This kit builds on a famous LM3916 VU bargraph driver chip from TI/National semiconductor. The chip is essentially a constant current 10 segment driver fed by an array of comparators. It also provides internal reference voltage to set the rail of the precision resistor network feeding the comparator reference inputs. A signal coming in then determines how many signals are lit. Depending on the mode selected, either bargraph or a single dot is displayed. This particular kit is using LM3916, optimized for audio meter applications but could also be used with LM3914 and LM3915 parts to get linear and log response respectively (mainly set by the individual resistance values of internal divider networks).
LM3916 LED bargraph/ VU meter – [Link]
By Steven Keeping:
An entire product and manufacturing infrastructure was built at the start of this decade in anticipation of demand from TV manufacturers for LED backlighting. TV makers were under extreme price pressure from consumers and demanded the LED makers came up with inexpensive backlighting solutions. (See TechZone article “LED Backlighting Enhances LCD TV Picture Quality.”) To support the nascent LED TV sector, the LED makers more than doubled manufacturing capacity and added a similar level of support for the plastic packaging used to mount the backlighting LEDs.
This article provides an overview of the mid-power LED sector with examples of plastic- and ceramic-packaged devices from leading LED vendors.
Mid-Power LEDs Offer Less Expensive Alternative for Lighting Applications – [Link]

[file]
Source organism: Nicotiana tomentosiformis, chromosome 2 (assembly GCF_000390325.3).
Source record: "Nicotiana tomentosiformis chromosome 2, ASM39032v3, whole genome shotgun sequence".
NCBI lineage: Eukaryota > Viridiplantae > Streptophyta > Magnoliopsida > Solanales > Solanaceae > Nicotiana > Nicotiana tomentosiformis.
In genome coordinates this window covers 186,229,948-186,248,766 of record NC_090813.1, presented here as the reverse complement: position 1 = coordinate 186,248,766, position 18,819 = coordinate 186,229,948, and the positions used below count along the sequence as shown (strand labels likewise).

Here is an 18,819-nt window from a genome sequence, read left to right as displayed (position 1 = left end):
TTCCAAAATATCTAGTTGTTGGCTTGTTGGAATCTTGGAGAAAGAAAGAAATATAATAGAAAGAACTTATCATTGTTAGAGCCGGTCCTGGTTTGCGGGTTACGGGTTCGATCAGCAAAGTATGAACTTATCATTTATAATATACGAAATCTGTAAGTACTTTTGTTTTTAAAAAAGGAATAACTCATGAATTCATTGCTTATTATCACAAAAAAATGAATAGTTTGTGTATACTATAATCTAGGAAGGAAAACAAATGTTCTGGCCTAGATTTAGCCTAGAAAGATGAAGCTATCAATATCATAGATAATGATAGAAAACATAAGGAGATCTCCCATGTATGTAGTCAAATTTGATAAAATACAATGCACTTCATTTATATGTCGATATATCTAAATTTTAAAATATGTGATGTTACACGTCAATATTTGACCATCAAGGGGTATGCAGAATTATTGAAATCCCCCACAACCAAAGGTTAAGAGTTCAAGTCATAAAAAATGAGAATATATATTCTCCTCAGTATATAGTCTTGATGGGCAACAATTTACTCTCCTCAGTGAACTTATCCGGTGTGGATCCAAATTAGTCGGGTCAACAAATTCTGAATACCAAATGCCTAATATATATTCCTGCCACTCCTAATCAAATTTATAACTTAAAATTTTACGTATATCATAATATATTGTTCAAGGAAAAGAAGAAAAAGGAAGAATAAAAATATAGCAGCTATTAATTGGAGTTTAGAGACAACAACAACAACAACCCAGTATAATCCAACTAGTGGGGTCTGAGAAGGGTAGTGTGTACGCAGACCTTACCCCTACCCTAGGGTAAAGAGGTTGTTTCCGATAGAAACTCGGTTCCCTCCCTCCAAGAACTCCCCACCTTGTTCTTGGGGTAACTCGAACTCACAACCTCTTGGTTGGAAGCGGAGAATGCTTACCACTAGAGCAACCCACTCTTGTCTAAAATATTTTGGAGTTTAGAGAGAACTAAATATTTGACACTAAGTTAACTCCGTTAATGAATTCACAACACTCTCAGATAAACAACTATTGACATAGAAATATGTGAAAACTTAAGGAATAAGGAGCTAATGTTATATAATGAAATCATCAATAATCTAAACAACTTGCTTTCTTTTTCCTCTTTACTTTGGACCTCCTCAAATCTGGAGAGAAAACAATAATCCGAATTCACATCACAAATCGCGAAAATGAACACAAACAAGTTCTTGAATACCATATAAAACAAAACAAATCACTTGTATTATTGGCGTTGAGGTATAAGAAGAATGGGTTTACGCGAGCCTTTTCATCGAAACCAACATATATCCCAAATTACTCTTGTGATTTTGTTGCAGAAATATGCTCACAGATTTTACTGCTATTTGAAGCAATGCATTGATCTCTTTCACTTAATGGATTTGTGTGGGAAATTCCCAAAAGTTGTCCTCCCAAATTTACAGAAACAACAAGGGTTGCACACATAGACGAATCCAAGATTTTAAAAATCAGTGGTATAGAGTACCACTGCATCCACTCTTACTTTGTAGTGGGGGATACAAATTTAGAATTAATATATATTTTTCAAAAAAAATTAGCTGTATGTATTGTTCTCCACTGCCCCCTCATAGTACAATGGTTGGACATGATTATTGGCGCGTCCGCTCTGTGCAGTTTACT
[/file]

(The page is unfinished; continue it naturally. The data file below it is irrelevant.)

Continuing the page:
I stumbled on these lights at the local Home Depot store this weekend, and was intrigues by the price ($9.95 despite being listed at $20 online) and also the versatility. You can simply screw one into an exposed lamp holder and end up with a fixture instead of a bare bulb, while also using a lot less energy.Or you can use a supplied socket with a pigtail and wire it to a ceiling box. In my case, I was looking to improve garage lighting. A single 60W bulb was just not cutting it and I am not a big user of fluorescents.
Quick teardown- what’s inside a Home Depot 7in LED Easy light – [Link]
By Steven Keeping:
Until recently, a lighting designer looking to take advantage of the efficacy, longevity, and robustness of LEDs for his/her next luminaire was faced with some key challenges.
Among the toughest of these was the need to work out how many discrete LEDs were required to achieve the required “lumen density” (light output per unit area) for the product, and then design a circuit board that took into account the power- and thermal-requirements of this array without consuming too much space inside the lamp. Then the engineer needed to make sure that all of the LEDs in the group produced an identical color to meet the consumers’ expectations.
Today, a simpler solution is at hand. LED makers have introduced a new form of packaging for their high-power devices: the chip-on-board (COB) LED array. In supplying these units, the LED maker has done the work of matching the individual LEDs and designing a suitable substrate to carry the “light engine.” Better yet, COB LED arrays allow LED makers to take advantage of efficiency-enhancing techniques such as “remote phosphor”.
This article reviews the latest commercially available examples of COB LED arrays and considers how the sector will develop in the near future.
The Rise of Chip-on-Board LED Modules – [Link]
Syst3mX @ instructables writes: